About a month ago, I posted some random photos of Milwaukee and the response was such that I decided to share a few more with you. This time, I realized as I looked through my previously un-mined selection of photos, there's a bent toward disappeared streets and ghost signs, with a dangerous hobby tossed in for good measure.
So, let's consider this a look at "disappeared" Milwaukee, if that's even possible...
1. Disappeared streets, part 1
Now sitting beneath Columbia St. Mary's Hospital, the Catholic Home and the Lutheran home are the former Hydraulic Avenue and Sheridan Avenue (which ran parallel to the north of Hydraulic and is not shown on this map -- it would be just above the words "State Ind. School"), along with a stretch of Summit Avenue that no longer exists (and had previously been called Third Avenue). South of Hydraulic and parallel to it was a street that had previously been called Reservoir for a while, too, back when there was, well, a reservoir on the site. Hydraulic ran along the northern side of the reservoir.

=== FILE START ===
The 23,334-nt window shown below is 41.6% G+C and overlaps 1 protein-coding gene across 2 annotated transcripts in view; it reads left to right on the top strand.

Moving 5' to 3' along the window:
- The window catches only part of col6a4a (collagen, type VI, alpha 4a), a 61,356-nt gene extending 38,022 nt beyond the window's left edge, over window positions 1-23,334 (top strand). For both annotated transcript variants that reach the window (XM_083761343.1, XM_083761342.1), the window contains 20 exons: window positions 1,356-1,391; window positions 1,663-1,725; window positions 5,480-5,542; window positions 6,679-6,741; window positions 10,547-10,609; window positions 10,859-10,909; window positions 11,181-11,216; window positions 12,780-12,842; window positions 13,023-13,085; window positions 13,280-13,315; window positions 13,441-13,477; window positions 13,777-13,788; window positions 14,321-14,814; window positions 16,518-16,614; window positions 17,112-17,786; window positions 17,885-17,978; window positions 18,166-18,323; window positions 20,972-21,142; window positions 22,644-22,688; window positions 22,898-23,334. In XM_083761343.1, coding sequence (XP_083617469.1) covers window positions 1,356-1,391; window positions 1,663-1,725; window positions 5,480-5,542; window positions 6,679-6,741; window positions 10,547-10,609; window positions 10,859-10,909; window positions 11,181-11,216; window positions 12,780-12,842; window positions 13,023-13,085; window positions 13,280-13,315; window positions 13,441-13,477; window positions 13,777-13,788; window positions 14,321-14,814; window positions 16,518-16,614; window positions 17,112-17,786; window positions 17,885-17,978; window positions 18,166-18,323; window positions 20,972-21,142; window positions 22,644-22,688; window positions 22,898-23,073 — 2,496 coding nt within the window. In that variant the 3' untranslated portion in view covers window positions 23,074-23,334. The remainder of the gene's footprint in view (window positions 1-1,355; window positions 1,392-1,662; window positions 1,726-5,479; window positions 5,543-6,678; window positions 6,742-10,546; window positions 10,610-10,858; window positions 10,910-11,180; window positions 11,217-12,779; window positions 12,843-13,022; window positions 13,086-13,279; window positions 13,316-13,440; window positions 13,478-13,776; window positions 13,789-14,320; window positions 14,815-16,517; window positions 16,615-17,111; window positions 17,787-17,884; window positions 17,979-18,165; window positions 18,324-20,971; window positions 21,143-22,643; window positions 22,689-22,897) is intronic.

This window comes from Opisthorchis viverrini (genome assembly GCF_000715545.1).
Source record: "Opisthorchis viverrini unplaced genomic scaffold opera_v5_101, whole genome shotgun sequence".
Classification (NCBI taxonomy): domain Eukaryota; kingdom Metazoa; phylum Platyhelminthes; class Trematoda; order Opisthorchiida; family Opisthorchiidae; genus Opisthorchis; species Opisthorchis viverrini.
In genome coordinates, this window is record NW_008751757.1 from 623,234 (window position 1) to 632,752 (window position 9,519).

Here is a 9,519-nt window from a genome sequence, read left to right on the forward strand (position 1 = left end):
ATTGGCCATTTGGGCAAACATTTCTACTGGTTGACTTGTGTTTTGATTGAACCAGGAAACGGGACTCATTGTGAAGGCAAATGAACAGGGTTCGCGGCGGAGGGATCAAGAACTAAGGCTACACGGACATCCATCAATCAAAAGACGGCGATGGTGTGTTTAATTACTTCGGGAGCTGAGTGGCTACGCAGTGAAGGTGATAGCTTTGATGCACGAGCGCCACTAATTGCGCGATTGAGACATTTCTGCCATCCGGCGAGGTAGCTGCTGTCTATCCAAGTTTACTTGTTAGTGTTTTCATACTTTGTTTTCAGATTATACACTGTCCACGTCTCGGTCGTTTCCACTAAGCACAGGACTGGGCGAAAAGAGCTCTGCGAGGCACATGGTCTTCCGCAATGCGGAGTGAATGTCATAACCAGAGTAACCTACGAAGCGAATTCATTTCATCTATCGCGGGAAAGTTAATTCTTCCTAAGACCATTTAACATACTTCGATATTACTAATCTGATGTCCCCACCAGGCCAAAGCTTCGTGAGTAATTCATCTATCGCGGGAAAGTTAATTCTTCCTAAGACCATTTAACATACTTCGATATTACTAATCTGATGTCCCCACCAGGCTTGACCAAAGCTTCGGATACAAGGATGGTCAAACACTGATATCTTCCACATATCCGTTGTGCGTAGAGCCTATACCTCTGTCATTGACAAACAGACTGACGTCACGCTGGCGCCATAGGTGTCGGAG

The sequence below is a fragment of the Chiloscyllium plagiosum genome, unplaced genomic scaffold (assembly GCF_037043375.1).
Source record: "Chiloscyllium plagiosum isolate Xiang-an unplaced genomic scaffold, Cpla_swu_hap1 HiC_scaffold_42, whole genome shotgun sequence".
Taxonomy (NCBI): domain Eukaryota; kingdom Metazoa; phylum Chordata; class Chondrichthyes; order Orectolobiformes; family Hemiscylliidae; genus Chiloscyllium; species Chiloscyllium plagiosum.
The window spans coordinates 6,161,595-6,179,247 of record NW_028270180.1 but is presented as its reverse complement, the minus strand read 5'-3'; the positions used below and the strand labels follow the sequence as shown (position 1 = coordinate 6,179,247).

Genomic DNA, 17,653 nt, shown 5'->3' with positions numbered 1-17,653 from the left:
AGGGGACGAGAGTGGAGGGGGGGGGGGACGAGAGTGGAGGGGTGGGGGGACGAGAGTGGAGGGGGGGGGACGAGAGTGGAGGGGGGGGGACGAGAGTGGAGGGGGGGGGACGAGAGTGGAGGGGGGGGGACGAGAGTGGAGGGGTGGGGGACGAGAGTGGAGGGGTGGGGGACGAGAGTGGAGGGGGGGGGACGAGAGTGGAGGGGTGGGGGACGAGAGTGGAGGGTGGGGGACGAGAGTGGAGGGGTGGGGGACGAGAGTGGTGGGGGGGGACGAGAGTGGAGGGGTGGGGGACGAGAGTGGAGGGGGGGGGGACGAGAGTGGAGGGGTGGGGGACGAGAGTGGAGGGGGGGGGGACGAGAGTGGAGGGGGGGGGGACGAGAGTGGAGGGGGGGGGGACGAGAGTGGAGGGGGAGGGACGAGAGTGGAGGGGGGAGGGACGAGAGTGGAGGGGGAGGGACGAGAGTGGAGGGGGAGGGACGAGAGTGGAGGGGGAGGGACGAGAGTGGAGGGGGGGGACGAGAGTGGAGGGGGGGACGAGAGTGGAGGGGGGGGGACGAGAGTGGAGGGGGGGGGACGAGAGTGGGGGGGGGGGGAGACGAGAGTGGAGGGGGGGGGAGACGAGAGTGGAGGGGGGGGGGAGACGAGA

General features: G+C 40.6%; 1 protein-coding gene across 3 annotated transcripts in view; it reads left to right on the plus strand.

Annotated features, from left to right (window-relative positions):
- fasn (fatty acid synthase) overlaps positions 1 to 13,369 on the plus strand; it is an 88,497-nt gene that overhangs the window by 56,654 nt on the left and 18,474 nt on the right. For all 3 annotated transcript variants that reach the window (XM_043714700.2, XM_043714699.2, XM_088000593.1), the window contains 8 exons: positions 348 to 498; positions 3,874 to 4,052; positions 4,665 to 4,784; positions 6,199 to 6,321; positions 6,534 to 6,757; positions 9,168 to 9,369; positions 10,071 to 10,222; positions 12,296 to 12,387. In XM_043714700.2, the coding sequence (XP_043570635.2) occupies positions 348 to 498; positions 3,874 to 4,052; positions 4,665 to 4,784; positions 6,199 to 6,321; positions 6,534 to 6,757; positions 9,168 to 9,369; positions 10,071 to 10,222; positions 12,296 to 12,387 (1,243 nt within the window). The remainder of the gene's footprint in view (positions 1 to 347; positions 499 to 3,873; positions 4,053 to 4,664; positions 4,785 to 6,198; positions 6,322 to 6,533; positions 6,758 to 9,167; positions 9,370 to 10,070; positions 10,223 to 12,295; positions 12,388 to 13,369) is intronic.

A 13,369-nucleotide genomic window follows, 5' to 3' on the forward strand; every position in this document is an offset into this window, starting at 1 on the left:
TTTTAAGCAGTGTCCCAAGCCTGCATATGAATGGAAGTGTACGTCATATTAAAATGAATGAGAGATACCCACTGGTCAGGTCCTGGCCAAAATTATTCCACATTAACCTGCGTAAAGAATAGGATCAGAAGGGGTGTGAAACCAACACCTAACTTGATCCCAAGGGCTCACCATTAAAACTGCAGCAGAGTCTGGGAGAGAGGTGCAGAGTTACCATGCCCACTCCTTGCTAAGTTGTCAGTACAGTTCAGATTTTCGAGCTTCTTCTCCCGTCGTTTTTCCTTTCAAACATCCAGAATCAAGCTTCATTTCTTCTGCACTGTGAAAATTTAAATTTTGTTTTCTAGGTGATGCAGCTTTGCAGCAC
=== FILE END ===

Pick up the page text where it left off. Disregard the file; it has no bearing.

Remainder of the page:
2. Disappeared streets, part 2
Where the Milwaukee County Transit System complex now sits, there were a few short streets called Tomah, Neenah and Paradise Alley. A bit northeast there was also Jesper. Thanks to what was likely a typo on the 1910 Sanborn map, Vine Street was briefly renamed Wine, making us wish there had been an intersection of Paradise and Wine.
3. Disappeared streets, part 3
The Milwaukee Public Library's Krug Rare Books Room has an incredible bound map of Milwaukee drawn by Increase Lapham in 1836. There, in Kilbourn's neck of the woods (or more appropriately, his tamarack swamp) west of the river, there are some waterfront streets like Point, Basin and Cape that can no longer be strolled. Basin appears to be platted in the river as it slips between the west bank and an island, tracing a channel later apparently filled in.
4. Ghost signs, part 1
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